The RCEP

The RCEP

The RCEP

The RCEP (Regional Comprehensive Economic Partnership) is the World’s Largest free trade agreement covering 15 states. These 15 states cover over 2 billion people and some of the world’s most highly integrated nations in the global economy, responsible for about 1/3 of the world’s economic output. Negotiations started in 2013, lasting 31 rounds till the deal was formally signed on the 15th of November 2021. The primary aim of the RCEP was to simplify the so-called ‘Noodle bowl’ of overlapping and inconsistent trade agreements in East Asia, enabling firms to build a supply chain across the region. In the past, ASEAN +1 agreements had been the leading trade agreement in Asia, but they were limited, particularly on issues like trade in services and investment. The RCEP aims to be more comprehensive. Its Guiding Principles document states that it will cover ‘trade in services, investment, economic and technical cooperation, intellectual property, competition, dispute settlement, and other issues.

The RCEP is Chinas first multilateral free trade agreement, and as can be seen from this graph, it is set to realise the most gain of any states parties. These projections from the Asian Development Bank show that trade-related economic gains are situated in East Asia with China, Japan and South Korea. Existing agreements like ASEAN + 1 cover 82 % of RCEP trade. However, this is the first FTA agreement involving Japan, South Korea and China. ASEAN is already well integrated, with 70% of internal ASEAN trade occurring without tariffs. Even though ASEAN states will not benefit as much as East Asia, the RCEP embodies the ASEAN idea of ‘Omni-enmeshment’; pulling in major powers and balancing their influence. The RCEP will also address some of the weaknesses of the ASEAN +1 trade agreements. Namely the fact they focus heavily on trade in goods without too much emphasis on services. 

The RCEP has gained prominence in the background of the US pulling out of the Trans-Pacific Partnership. Japan has since taken over as the lead negotiator for the less ambitious Comprehensive and Progressive Agreement on Trans-Pacific Partnership. The CPTPP is watered down compared to the TPP but still far more ambitious than the RCEP in terms of standards on labour, environmental protection and human rights. This lack of ambition has led former Australian Prime minister Malcolm Turnbull to label the RCEP a low ambition deal. He also highlights that many states are already enmeshed in trade bilateral deals with different schedules and timelines for tariff reduction depending on the state. Therefore materialising the benefits of RCEP will take time. However, this pragmatic approach that targets low hanging fruit first and builds on early gains is a trademark of the ASEAN way. The RCEP 5 year review Mechanism reflects this, enabling states parties to slowly bring more issues under the purview of the disputes mechanism system. This method of slower integration is crucial when there is such a broad diversity of economies in the RCEP at varying stages of development. The RCEP also can be a forum to discuss setting new rules and standards of trade in things like 3D printing and Intellectual property.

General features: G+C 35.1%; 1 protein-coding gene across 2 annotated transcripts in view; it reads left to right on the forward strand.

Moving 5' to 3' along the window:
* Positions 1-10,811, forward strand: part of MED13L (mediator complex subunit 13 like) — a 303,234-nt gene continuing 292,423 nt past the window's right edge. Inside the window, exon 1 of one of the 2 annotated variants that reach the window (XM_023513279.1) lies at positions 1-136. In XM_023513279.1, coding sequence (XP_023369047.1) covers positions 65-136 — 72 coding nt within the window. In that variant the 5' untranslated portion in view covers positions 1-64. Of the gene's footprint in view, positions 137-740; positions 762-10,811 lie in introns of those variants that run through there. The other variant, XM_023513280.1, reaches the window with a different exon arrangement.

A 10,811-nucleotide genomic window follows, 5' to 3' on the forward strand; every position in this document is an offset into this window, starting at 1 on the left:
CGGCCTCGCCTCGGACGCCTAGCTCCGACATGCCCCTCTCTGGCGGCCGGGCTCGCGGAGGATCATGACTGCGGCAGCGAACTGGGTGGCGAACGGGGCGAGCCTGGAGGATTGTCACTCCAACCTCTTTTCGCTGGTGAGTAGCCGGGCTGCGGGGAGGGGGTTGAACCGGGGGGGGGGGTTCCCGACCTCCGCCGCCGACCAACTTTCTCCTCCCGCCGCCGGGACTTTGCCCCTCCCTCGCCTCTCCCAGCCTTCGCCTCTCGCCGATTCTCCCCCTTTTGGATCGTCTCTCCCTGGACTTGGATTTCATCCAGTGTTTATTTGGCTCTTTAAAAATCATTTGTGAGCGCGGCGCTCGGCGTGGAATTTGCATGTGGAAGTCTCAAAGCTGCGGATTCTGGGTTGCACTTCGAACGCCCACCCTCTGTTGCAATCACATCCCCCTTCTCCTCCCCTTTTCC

An essential part of the RCEP picture is also who is missing out. Notable omissions are the US and India. Whilst the US had its complementary or competing agreement in the TPP, India was heavily involved in RCEP negotiations but withdrew due to significant domestic opposition. This opposition was driven by protectionist concerns about cheap Chinese imports flooding India. To conclude, the most important benefit of the RCEP maybe what we can’t measure and what doesn’t happen. Specifically the lack of protectionist barriers, tariffs or otherwise implemented by states parties. 
 

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